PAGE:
All posts by Bradley Underwood

5 Biggest Mistakes Motivational Speakers Commit

One of the best ways to learn how to become an effective motivational speaker is by avoiding the biggest mistakes that others commit. Here are the five biggest mistakes that you should avoid.

1.Assuming that the members of the audience already know what you are talking about

This is a big mistake because: first, you risk talking about something that no one understands but you, rendering you an ineffective motivational speaker; and second, you risk offending people by telling them that they surely know something they actually don’t.

Even if some people in the audience know what you are talking about, care to explain briefly or give an introduction for those who are not aware of it. Do this even if you are just talking about a particular term, process, or incident. Most importantly, don’t say something like “Do you remember this when you were in fifth grade…” or “I’m sure everybody knows this…” because it will come across to some people as “You are an idiot if you don’t know what this is.”

Just go explain something and leave the assumptions to yourself. They’ll ask if they need further clarifications.

2.Starting the speech without argument or proposition

Motivational speakerSome people in the audience don’t know what your speech is for while some are not even genuinely interested. Hence, you have to make them realize that they have to listen by raising an argument that will challenge their beliefs or by raising a proposition that will serve as the center of discussion. They may get lost halfway through your speech, but they can still get back on track if they know exactly what you are trying to prove or disprove.

An effective motivational speaker starts his speech with a question, a statement that represents his entire speech, or an anecdote that can show the audience the entire picture even before he starts.

3.Overuse of PowerPoint and other visual presentations

Visual presentations only serve two purposes: to prevent boredom and to clarify key pointers. They are strategically used in between long segments or parts of a speech to maintain the attention of the audience, and also serve as a reinforcement to make the key pointers easy to remember. A motivational speaker should never rely on visual presentations because these are just support. Otherwise, the speaker will look like a moderator who introduces the presentations and reads the texts for clarification instead.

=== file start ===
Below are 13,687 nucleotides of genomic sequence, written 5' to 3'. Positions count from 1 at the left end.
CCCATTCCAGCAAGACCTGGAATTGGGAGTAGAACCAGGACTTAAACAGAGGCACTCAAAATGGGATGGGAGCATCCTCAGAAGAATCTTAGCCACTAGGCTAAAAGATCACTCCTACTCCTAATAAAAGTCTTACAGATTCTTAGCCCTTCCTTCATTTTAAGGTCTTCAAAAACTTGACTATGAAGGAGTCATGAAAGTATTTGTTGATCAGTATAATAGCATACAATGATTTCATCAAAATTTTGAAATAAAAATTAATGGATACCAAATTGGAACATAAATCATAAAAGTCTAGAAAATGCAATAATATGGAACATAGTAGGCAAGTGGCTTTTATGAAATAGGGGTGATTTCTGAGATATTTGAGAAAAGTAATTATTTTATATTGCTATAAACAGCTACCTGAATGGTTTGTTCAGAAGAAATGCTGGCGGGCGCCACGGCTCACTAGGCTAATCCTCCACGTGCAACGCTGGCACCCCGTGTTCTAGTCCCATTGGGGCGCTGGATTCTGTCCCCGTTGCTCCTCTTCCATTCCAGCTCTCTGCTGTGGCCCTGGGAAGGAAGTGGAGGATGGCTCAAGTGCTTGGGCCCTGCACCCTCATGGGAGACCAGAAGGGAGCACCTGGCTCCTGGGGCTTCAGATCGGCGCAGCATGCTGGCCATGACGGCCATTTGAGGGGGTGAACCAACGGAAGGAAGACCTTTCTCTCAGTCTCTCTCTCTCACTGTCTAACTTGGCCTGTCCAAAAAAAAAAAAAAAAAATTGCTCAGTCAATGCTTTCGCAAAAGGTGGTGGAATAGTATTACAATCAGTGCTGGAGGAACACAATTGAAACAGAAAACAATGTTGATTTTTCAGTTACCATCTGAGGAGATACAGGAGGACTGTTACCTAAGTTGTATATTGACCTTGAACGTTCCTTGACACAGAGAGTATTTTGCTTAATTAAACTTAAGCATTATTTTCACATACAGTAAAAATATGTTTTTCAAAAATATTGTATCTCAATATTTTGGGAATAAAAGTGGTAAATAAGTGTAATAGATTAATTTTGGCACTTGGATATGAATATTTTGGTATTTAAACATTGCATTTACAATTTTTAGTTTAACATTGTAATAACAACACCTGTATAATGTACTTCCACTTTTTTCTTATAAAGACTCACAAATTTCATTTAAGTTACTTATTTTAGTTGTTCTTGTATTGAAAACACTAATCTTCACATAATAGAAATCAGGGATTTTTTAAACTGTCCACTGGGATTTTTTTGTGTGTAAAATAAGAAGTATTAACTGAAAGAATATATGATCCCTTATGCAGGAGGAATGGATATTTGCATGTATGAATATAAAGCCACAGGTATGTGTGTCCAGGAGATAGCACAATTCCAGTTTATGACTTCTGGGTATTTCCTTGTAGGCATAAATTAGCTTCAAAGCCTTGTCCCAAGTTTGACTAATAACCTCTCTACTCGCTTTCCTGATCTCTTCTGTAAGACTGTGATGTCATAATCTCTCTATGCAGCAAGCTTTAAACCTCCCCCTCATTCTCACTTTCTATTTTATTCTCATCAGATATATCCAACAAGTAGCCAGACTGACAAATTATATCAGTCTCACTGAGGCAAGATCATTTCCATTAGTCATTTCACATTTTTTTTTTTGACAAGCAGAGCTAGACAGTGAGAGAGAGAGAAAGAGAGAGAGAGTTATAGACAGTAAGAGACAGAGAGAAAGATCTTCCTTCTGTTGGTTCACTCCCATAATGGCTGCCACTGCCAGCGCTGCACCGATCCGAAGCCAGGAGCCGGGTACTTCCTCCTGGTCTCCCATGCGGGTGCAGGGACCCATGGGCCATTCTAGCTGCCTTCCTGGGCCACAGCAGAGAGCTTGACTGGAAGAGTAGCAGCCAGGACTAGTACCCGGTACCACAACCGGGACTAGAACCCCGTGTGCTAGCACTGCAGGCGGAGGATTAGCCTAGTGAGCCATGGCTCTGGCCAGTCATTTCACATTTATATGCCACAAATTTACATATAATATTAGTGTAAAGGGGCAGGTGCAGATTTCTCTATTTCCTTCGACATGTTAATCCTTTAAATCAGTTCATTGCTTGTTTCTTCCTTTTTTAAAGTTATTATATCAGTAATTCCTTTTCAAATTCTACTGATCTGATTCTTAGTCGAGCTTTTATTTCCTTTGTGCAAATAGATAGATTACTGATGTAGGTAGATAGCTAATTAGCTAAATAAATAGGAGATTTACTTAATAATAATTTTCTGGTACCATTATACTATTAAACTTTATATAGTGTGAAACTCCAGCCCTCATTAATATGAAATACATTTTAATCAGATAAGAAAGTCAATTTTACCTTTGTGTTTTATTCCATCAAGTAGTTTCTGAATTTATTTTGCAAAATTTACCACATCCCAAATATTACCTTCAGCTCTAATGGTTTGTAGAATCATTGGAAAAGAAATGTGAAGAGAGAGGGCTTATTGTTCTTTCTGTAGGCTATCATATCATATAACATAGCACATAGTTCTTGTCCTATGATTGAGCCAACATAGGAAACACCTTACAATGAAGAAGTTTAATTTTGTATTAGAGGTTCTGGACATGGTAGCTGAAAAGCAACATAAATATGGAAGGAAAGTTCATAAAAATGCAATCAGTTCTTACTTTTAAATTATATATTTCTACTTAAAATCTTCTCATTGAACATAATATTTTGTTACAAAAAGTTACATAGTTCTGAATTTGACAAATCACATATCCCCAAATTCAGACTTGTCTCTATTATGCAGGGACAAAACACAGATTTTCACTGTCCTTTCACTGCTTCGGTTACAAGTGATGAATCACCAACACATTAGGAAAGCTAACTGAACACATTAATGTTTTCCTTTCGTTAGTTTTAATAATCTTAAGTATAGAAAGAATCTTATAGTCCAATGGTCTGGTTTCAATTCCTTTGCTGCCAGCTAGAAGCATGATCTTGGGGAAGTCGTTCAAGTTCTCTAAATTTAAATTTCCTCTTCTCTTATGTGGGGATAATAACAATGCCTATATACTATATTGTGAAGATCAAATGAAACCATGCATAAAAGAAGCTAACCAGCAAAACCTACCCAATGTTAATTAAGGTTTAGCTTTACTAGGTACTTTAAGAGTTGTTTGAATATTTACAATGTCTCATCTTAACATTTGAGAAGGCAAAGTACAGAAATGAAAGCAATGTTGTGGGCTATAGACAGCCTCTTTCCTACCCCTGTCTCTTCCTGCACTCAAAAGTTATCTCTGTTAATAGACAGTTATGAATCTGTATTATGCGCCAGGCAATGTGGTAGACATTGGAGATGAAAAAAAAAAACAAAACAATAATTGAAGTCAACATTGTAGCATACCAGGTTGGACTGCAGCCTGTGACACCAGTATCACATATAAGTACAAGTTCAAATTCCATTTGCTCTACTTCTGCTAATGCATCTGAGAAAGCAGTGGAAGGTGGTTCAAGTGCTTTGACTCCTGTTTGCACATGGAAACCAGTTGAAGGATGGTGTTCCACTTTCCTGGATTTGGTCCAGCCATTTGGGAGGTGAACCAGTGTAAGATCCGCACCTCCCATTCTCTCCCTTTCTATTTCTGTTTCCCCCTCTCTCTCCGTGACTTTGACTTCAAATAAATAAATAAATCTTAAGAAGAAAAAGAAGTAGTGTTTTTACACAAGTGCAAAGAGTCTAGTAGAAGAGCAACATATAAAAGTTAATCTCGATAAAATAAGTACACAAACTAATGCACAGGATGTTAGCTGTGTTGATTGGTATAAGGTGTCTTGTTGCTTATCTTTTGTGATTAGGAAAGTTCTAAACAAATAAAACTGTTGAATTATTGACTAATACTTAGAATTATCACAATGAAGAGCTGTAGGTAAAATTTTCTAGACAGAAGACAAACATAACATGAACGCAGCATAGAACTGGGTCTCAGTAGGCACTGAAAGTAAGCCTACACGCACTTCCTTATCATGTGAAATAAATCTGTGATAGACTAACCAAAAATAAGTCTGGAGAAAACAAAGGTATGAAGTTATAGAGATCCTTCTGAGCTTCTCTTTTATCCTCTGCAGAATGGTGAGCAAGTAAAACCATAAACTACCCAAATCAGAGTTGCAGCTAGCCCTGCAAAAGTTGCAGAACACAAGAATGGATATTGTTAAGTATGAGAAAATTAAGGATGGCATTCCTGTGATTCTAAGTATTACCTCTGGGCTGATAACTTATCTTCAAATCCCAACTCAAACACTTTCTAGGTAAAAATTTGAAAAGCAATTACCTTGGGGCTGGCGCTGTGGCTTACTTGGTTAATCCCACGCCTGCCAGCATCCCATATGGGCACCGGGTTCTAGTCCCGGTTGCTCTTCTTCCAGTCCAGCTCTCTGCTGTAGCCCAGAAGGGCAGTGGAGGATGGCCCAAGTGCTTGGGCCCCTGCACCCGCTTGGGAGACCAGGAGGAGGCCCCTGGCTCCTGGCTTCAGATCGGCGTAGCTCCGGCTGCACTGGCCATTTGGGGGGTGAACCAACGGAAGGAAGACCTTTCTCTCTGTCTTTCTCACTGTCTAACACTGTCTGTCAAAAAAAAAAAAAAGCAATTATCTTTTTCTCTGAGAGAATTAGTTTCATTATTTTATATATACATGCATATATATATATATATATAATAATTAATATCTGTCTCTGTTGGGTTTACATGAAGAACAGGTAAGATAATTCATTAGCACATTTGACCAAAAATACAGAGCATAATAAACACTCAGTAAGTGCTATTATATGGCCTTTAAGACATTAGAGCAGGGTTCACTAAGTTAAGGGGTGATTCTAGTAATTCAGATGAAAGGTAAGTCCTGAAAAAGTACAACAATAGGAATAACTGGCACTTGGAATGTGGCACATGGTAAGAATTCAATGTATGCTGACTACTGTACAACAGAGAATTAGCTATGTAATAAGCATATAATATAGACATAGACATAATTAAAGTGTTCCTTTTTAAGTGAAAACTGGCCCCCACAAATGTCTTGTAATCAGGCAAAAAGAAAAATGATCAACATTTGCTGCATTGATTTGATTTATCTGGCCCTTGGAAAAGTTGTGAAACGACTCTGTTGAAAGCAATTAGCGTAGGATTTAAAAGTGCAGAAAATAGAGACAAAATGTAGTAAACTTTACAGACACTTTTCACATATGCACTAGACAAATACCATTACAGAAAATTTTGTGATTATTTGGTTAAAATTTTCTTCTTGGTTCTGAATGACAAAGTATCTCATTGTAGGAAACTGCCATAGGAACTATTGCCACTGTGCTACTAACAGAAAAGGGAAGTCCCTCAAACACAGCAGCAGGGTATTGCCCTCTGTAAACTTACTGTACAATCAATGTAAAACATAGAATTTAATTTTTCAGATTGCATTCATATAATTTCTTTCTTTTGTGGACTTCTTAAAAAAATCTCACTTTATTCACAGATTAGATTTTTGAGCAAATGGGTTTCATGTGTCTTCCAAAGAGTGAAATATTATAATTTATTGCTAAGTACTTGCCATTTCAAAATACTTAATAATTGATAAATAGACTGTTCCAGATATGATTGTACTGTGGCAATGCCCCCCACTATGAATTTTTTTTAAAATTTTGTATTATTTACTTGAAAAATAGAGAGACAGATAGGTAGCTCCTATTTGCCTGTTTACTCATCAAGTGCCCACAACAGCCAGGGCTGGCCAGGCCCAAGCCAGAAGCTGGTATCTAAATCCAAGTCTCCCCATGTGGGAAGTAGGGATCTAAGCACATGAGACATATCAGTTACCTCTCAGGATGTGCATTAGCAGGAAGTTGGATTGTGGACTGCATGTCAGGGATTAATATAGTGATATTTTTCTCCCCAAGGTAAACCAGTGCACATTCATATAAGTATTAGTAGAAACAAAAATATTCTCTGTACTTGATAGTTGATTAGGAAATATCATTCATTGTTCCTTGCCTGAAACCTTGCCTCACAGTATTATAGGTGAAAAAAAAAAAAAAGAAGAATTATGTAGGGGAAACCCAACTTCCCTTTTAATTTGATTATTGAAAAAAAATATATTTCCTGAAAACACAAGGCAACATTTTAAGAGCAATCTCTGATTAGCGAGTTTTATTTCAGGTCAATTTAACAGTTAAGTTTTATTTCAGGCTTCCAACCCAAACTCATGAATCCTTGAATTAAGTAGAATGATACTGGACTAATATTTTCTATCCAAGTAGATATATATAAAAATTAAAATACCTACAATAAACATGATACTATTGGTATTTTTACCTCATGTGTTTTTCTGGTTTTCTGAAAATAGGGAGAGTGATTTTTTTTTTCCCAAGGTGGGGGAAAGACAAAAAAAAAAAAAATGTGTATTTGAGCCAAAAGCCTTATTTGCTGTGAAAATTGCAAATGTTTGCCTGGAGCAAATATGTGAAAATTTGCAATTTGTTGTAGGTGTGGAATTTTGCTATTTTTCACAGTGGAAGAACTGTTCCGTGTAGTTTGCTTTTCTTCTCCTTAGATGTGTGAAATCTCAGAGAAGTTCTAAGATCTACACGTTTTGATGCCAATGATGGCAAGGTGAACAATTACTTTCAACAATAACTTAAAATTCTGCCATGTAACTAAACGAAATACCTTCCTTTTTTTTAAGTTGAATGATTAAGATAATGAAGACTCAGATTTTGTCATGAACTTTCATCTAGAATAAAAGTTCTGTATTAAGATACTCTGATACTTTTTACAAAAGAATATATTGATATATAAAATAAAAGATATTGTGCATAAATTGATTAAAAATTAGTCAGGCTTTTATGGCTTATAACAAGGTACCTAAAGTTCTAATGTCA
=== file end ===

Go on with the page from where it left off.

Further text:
4.No bottom line

Many motivational speakers get lost in their own pointers and arguments that they end up not knowing what to prove anymore. You can talk about the success behind online business for an hour, but it won’t mean anything if you can’t even tell the audience how it is significant to their lives. You can talk about the latest treatments in dreaded diseases that helped you overcome your own battle, but the audience won’t care if they won’t have an idea how to avail of them. You can talk about yourself the whole day, but it won’t inspire anyone if you can’t make a point in telling your life story.

Start with the bottom line when writing your speech. Build the body and collect the data from there.

5.Not injecting human interest

Non-scientists think that scientific paper presentations are boring because the speakers only talk of hard facts and data that are not readily usable for average people. That’s understandable though since the audience all belong to the scientific community.

However, imagine how a group of housewives or teenagers will react if you present them charts full of statistics and data that are hard to interpret. You can elaborate on the facts but it still won’t be enough because they need to have something that they can relate to. This is where human interest enters the picture.

Mention examples that apply the facts that you will present. Give anecdotes. Make them more human and less numbers. They can’t be motivated if they can’t understand a thing you are saying.